Meadow Woods' ESOL Students Leap Into Learning
When phoning or visiting Meadow Woods Elem-entary School in Orlando, Fla., the first thing one hears is the school's motto: "A safe harbor where all children can learn." This is no idle catch phrase. Committed to providing the best learning environment possible, all of the school's teachers, administrators and support staff work hard to integrate appropriate new techniques and technologies.
The culture of this school supports the goal of instilling a love of learning in its students. "Yes, it's noisy and it might seem chaotic, but that just means there is a lot of learning happening here," says Jacci Hoskins, curriculum resource teacher. "You can see the evidence of that everywhere on campus." At first, Meadow Woods looks like an ordinary group of portable classrooms. Looking closer, one also finds a well-stocked library media center in which every wall is covered by a sea-themed mural, drawn and painted by students and staff. This is an active place, where children and adults alike immerse themselves in the process of learning.
In fall 2000, Hoskins was put in charge of implementing into the curriculum three LeapFrog School-House Literacy Centers purchased with Title I funds. One of the centers is used exclusively for ESOL students, another is shared among the kindergarten teachers, and a third is used for the first and second grades. In addition, the kindergarten and first-grade teachers each send two LeapPad units home with students for the night. Because almost half (49 percent) of Meadow Woods' 1,300 students are Spanish speakers, The Literacy Center's ability to address their needs is vital. "It's one thing to teach children to read and write when they hear English all the time at home," says Hoskins, "however, it's quite a different task when the home is bilingual."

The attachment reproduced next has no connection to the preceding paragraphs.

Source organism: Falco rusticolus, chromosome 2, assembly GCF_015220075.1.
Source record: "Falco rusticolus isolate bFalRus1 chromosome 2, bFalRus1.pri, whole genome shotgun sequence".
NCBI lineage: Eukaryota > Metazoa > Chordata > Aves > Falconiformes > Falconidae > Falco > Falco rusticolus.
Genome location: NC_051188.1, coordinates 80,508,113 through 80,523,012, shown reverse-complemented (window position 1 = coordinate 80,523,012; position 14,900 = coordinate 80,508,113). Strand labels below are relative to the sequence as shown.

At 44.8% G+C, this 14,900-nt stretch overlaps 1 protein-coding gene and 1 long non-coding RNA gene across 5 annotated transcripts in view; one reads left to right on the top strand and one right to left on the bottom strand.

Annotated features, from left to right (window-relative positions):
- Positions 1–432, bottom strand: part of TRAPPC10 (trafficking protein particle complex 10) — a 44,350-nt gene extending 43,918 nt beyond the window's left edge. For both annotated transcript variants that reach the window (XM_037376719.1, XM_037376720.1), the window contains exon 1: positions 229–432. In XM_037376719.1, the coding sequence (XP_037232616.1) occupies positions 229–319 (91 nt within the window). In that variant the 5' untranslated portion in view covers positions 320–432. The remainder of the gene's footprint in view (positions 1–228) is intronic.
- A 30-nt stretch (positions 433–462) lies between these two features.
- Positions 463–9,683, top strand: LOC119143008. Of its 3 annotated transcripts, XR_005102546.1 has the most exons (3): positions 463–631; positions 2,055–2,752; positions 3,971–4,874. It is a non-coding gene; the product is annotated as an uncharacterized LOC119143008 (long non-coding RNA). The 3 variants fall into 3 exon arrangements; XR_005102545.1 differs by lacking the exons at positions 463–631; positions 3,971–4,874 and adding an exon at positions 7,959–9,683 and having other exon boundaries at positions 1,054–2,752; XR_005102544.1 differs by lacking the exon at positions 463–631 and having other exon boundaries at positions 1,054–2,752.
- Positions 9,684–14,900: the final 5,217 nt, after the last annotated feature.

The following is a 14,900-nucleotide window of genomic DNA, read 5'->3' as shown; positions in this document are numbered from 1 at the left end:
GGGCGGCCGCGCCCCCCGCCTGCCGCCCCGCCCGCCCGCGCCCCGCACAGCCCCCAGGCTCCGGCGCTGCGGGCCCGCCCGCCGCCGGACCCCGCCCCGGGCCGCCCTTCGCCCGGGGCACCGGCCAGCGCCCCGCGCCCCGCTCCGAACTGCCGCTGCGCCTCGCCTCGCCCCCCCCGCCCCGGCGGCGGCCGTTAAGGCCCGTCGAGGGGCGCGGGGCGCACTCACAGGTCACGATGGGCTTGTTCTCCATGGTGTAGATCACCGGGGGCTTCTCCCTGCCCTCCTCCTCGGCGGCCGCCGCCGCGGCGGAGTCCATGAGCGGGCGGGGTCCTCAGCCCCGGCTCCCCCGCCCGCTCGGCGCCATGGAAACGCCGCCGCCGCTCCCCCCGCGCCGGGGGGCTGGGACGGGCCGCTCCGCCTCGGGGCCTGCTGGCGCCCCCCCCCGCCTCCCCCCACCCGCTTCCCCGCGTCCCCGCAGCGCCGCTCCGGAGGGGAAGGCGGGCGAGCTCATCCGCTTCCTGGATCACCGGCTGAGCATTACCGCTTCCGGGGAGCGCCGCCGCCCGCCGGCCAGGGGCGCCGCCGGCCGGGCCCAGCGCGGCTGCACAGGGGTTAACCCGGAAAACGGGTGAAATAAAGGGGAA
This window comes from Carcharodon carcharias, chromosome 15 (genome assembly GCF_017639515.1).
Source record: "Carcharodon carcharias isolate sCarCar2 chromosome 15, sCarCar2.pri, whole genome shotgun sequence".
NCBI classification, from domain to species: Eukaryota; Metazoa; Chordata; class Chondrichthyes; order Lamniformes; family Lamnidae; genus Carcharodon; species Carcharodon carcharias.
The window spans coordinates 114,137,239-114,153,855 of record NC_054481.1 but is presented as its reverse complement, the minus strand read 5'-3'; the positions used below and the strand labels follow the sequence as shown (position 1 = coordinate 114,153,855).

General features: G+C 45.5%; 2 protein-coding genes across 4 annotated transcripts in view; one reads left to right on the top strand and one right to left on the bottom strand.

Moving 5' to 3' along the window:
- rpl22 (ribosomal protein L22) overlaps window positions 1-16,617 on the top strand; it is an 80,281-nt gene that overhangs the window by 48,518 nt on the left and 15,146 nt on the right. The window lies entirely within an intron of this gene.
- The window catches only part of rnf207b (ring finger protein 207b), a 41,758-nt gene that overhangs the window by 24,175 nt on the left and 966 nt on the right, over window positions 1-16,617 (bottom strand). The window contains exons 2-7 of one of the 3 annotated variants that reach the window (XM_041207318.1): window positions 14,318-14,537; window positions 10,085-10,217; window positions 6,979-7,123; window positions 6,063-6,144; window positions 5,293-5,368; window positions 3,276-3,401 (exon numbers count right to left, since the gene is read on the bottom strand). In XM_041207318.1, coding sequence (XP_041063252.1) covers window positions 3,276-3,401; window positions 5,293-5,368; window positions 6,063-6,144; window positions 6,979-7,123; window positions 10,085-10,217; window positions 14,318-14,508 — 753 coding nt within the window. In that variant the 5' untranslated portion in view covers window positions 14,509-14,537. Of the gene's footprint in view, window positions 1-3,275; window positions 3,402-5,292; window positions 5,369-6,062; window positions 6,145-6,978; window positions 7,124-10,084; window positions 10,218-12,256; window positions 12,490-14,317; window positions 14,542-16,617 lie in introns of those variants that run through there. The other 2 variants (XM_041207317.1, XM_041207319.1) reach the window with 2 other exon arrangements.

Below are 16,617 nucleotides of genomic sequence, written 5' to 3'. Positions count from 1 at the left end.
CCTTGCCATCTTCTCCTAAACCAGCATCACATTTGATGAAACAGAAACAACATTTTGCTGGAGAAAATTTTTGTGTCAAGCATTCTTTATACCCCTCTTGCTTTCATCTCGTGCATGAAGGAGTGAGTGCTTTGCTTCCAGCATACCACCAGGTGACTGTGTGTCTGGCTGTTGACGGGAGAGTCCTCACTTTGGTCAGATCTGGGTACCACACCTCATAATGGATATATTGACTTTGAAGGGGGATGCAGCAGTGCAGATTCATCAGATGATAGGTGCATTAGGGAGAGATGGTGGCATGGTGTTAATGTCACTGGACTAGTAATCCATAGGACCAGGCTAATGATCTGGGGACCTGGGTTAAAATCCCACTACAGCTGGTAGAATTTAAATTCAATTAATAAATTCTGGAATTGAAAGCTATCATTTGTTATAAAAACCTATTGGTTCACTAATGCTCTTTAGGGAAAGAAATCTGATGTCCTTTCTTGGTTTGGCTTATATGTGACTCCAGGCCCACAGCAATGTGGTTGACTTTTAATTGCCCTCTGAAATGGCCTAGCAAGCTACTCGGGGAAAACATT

The LeapDesks and LeapPad platforms supply these students with additional guided practice, featuring headphones, for example, that enable them to hear individual phonemes. Sounds for the letters "a" and "e" are the most difficult for non-English speakers to distinguish. The LeapFrog School-House materials allow multiple repetitions so students can hear these sounds pronounced correctly as often as they need. Hoskins has also been able to extend the reach of the materials to the adult ESOL students to whom she teaches at night on the Meadow Woods campus with the same results. "Adults find the unique technology of the LeapPad platform appealing, and seem to love it as much as the younger ESOL students," says Hoskins.
Following half a day of in-service training, the faculty and staff were eager to get started after seeing the demonstrations of how to integrate elements of The Literacy Center into regular class work. Many of the teachers already structured class time around the use of various activity centers, through which students would rotate throughout the day. As The Literacy Center meshed well into this setting, teachers could immediately add its unique tools to their classroom's mix of learning centers. Several of the K-2 teachers integrated exercises, utilizing LeapMat and LeapPad units, into classroom activities. Often, small groups would use a device together. In all cases, teachers told Hoskins that the students stayed engaged with the materials.
At every step, The Literacy Center's guidance and interactive devices helped "fill in a love to learn in fun ways," says Hoskins. Almost everything a student d'es elicits some sort of feedback - visual, auditory or both. This reinforces the learning message and mimics the video games with which kids are familiar. Modern kids are accustomed to a very rapid pace, Hoskins points out, which electronic learning tools like the LeapDesk and the LeapPad platform can handle with ease.
After using the materials throughout the school year, teachers pointed to the printable assessment reports as the most valuable component of the system. Hard-copy specifics for an entire class or an individual student can easily be created on demand, enabling better planning for teachers, more productive meetings with administrators, as well as enhanced communication with parents. "Those reports have meant a lot to our parents," says Hoskins. "They like seeing details of their child's progress."
After analyzing the results for the first year, Meadow Woods plans to train its teachers to use the LeapDesk assessments for gauging readiness for kindergarten and first grade. Initially these reports will be used informally within the school as indicators of how well the school is correlating to the state's formal assessments. Everyone involved with The Literacy Centers at this Florida school site seems pleased with their first year's results and look forward to greater results in the future. "The devices provide rote experiences by themselves, freeing teachers for more personal contact," says Hoskins. "Ultimately, it is that one-on-one interaction that benefits the kids most."
This article originally appeared in the 05/01/2002 issue of THE Journal.